SB 964 Modifies provisions of law relating to child custody orders
Sponsor: Wallingford
LR Number: 6001S.03C Fiscal Notes
Committee: Seniors, Families and Children
Last Action: 5/13/2016 - Informal Calendar S Bills for Perfection--SB 964-Wallingford, with SCS (pending) Journal Page:
Title: SCS SB 964 Calendar Position:
Effective Date: August 28, 2016

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Current Bill Summary


SCS/SB 964 - This act modifies several provisions relating to child custody orders. Under current law, joint physical custody is defined as an order awarding each of the parents "significant, but not necessarily equal" periods of time with a child. This act changes that definition to "approximate and reasonably equal" time with the child to assure the child of "substantial, frequent, continuing, and meaningful" contact with both parents.

This act also creates that a rebuttable presumption that, when a court is determining physical custody, a parenting plan equalizing to the highest degree the amount of time the child may spend with each parent who is fit and willing is in the best interests of the child. The State Courts Administrator shall develop a parenting plan form that parties shall use. The parenting plan form shall be made readily available and easily accessible to interested persons.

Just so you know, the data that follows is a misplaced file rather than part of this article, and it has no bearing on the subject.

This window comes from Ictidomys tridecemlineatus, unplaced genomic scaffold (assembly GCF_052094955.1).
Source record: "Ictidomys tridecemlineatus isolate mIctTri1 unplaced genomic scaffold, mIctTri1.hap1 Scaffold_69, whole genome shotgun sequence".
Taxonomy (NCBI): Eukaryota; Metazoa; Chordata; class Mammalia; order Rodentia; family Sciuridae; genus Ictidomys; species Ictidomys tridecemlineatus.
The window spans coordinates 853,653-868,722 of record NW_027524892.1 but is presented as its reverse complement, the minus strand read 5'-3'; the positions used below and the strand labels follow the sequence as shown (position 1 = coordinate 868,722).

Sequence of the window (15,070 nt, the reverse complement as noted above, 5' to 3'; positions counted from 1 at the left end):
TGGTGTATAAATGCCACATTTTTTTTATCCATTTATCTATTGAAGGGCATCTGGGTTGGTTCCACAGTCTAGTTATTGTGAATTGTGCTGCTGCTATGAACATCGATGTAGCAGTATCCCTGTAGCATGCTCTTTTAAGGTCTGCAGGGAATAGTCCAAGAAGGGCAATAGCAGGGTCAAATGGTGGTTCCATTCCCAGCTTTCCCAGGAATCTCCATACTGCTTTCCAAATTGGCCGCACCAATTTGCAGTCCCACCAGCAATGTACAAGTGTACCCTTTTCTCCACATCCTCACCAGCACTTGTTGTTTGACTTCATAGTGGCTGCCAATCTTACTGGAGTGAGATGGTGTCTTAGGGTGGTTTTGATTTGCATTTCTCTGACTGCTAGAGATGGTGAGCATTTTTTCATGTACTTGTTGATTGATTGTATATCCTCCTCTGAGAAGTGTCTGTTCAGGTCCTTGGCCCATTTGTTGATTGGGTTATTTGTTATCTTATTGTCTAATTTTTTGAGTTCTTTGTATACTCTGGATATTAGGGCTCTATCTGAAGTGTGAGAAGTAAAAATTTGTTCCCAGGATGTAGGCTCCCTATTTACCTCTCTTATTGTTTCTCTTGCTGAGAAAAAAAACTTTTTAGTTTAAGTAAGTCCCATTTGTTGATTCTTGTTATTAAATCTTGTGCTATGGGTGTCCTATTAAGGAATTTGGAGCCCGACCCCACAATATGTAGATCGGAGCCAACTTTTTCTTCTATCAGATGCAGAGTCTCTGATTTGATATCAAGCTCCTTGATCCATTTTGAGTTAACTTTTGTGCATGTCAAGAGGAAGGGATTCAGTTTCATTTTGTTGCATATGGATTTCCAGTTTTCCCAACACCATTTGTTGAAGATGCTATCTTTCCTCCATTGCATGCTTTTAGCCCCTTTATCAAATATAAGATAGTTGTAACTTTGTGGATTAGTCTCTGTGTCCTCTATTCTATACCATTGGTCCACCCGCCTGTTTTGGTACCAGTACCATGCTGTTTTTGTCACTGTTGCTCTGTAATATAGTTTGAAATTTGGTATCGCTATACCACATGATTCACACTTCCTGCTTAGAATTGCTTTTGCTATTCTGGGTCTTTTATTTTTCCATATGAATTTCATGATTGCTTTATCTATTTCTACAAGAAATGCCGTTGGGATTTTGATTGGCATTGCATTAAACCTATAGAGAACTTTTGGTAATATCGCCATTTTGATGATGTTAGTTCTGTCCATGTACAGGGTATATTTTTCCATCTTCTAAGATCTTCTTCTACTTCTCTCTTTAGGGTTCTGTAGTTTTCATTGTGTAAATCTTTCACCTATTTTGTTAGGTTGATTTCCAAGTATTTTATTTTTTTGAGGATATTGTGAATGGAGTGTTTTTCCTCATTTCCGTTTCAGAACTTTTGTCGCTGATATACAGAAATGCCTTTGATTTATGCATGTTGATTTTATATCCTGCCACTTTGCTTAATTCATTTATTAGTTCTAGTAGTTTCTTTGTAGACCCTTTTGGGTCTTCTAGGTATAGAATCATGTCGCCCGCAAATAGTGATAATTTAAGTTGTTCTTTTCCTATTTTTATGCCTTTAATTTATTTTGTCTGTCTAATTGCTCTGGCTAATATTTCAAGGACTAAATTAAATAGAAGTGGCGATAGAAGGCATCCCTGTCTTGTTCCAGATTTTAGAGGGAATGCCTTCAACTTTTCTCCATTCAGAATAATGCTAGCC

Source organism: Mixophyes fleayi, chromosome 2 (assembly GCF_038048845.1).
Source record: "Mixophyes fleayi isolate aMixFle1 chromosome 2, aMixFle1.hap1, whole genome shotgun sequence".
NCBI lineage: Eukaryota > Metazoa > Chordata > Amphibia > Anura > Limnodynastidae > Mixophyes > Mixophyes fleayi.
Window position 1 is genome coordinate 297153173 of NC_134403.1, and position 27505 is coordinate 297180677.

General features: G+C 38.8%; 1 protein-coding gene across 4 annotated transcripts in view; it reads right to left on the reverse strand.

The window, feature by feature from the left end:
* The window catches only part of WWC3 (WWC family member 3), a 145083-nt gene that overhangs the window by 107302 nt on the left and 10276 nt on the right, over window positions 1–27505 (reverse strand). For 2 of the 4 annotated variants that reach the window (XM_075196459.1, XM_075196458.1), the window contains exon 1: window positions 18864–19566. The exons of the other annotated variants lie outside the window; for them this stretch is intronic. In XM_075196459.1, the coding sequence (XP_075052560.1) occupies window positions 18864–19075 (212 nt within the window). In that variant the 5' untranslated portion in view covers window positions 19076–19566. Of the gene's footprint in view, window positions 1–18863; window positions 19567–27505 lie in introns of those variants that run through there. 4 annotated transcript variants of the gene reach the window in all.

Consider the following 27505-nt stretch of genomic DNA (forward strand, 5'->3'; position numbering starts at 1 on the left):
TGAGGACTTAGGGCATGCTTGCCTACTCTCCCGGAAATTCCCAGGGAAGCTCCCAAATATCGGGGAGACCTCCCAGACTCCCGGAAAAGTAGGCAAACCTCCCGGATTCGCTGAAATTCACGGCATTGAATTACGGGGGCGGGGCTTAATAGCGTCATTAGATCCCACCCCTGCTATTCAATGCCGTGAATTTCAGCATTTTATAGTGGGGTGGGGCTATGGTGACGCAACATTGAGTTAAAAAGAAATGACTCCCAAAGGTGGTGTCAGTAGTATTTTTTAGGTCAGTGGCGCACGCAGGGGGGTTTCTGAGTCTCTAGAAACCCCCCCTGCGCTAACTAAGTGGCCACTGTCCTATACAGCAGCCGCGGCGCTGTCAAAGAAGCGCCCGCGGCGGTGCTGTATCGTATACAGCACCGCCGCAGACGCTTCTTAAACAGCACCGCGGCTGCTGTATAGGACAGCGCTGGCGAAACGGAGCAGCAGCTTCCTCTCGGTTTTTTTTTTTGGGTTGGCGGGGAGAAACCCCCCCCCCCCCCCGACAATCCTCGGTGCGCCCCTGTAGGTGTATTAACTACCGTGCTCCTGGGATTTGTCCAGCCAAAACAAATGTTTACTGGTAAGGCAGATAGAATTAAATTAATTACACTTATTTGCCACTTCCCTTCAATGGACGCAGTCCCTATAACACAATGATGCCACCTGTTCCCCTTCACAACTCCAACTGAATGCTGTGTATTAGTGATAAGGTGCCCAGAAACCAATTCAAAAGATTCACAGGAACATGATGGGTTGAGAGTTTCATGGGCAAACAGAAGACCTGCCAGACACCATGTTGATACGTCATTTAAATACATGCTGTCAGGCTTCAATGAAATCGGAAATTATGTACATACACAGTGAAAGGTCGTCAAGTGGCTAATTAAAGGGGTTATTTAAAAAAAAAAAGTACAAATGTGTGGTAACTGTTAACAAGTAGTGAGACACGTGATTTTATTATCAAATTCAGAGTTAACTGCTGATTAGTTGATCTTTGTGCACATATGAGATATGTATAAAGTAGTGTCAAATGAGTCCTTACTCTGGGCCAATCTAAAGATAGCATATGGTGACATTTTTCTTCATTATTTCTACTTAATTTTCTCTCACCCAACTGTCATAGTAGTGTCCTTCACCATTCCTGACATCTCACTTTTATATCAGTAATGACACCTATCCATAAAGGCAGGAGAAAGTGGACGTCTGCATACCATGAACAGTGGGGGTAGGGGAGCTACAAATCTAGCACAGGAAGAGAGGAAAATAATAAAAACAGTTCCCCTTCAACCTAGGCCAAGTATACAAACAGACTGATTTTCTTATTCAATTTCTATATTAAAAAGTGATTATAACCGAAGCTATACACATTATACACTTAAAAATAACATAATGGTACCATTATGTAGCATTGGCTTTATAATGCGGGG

This act prohibits the court from presuming that a parent, solely because of his or her sex, is more qualified than the other parent to be a joint or sole legal or physical custodian of a child. Additionally, if one parent requests joint legal or physical custody and the court determines such request not to be in the child's best interests, the court shall include in the custody order a written finding specifying the reasons for denying the request.

If the court finds that a parent, without good cause, has violated an order for custody, visitation, or third-party custody for a second or subsequent time, the court may deem such violation as a material change of circumstances and may order a modification to the custody order to award sole custody to the aggrieved party.

Finally, this act requires the court to hold an expedited hearing upon the motion of a parent to modify a prior custody order, upon a showing of good cause.

This act is substantially similar to provisions in SS#2/SCS/HCS/HB 1550 (2016) and HB 2055 (2016), and similar to HB 2460 (2016), and SB 1115 (2016).

SARAH HASKINS